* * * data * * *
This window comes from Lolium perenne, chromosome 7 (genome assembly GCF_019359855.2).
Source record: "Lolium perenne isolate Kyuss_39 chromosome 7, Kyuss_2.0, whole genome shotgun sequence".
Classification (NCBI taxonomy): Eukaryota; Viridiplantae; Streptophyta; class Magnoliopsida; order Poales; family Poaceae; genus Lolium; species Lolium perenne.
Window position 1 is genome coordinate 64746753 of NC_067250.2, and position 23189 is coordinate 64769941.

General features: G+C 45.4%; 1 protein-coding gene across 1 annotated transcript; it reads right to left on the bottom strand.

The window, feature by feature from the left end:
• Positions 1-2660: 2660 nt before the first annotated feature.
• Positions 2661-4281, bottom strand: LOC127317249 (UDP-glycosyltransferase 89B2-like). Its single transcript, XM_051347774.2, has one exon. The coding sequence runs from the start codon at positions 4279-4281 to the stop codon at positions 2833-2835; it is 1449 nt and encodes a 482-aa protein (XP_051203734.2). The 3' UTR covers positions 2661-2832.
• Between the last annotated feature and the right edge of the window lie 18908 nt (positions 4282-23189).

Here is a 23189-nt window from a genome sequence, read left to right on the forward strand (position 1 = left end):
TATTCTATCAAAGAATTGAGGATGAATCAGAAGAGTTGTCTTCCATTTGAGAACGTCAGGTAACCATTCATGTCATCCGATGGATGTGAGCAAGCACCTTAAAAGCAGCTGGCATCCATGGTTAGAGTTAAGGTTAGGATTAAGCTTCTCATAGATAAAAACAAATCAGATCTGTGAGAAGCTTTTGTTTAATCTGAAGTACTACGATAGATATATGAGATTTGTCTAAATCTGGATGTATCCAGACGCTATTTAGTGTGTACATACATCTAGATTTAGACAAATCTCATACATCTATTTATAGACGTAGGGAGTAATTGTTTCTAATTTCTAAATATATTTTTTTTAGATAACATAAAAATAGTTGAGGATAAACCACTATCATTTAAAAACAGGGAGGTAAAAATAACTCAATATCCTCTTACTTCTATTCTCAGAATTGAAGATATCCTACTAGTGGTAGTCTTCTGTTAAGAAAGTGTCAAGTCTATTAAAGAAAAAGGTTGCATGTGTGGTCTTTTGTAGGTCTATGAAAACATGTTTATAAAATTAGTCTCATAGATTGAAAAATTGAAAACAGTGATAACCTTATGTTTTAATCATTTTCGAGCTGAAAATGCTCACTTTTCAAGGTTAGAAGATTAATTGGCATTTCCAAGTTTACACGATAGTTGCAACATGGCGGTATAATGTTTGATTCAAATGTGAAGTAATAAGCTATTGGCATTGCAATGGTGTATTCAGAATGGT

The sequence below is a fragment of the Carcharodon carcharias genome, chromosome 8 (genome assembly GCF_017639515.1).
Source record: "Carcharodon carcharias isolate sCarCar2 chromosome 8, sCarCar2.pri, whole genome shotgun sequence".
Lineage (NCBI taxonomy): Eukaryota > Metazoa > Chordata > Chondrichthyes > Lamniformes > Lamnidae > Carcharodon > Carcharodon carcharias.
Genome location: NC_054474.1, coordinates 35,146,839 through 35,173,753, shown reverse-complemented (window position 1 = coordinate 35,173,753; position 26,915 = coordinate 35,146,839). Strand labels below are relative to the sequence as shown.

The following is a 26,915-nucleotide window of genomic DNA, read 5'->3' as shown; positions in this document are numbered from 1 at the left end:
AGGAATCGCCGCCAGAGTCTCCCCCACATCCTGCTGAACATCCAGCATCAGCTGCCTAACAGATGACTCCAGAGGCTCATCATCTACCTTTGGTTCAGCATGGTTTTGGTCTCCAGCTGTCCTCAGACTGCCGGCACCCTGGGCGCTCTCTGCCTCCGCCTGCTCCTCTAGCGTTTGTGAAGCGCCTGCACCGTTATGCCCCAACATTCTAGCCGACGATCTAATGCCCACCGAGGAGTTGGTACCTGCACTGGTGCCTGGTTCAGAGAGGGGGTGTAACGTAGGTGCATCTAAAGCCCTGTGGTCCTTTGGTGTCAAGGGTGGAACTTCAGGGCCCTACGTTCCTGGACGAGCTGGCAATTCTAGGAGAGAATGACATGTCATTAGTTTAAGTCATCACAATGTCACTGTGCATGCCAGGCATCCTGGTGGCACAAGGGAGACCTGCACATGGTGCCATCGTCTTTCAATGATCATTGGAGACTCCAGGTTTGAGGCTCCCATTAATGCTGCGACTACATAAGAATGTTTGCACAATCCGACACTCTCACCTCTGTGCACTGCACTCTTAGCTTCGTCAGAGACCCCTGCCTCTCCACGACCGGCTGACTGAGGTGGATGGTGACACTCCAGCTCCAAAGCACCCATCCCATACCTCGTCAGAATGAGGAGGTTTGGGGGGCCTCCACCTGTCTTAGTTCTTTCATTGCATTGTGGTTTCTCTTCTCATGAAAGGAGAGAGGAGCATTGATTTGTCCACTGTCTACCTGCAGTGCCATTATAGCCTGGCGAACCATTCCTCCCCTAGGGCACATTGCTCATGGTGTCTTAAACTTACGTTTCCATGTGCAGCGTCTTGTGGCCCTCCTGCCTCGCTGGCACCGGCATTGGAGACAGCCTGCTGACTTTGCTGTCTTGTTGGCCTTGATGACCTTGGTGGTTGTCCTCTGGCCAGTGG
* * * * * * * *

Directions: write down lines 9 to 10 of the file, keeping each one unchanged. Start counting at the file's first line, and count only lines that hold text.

• Between the last annotated feature and the right edge of the window lie 18908 nt (positions 4282-23189).

Here is a 23189-nt window from a genome sequence, read left to right on the forward strand (position 1 = left end):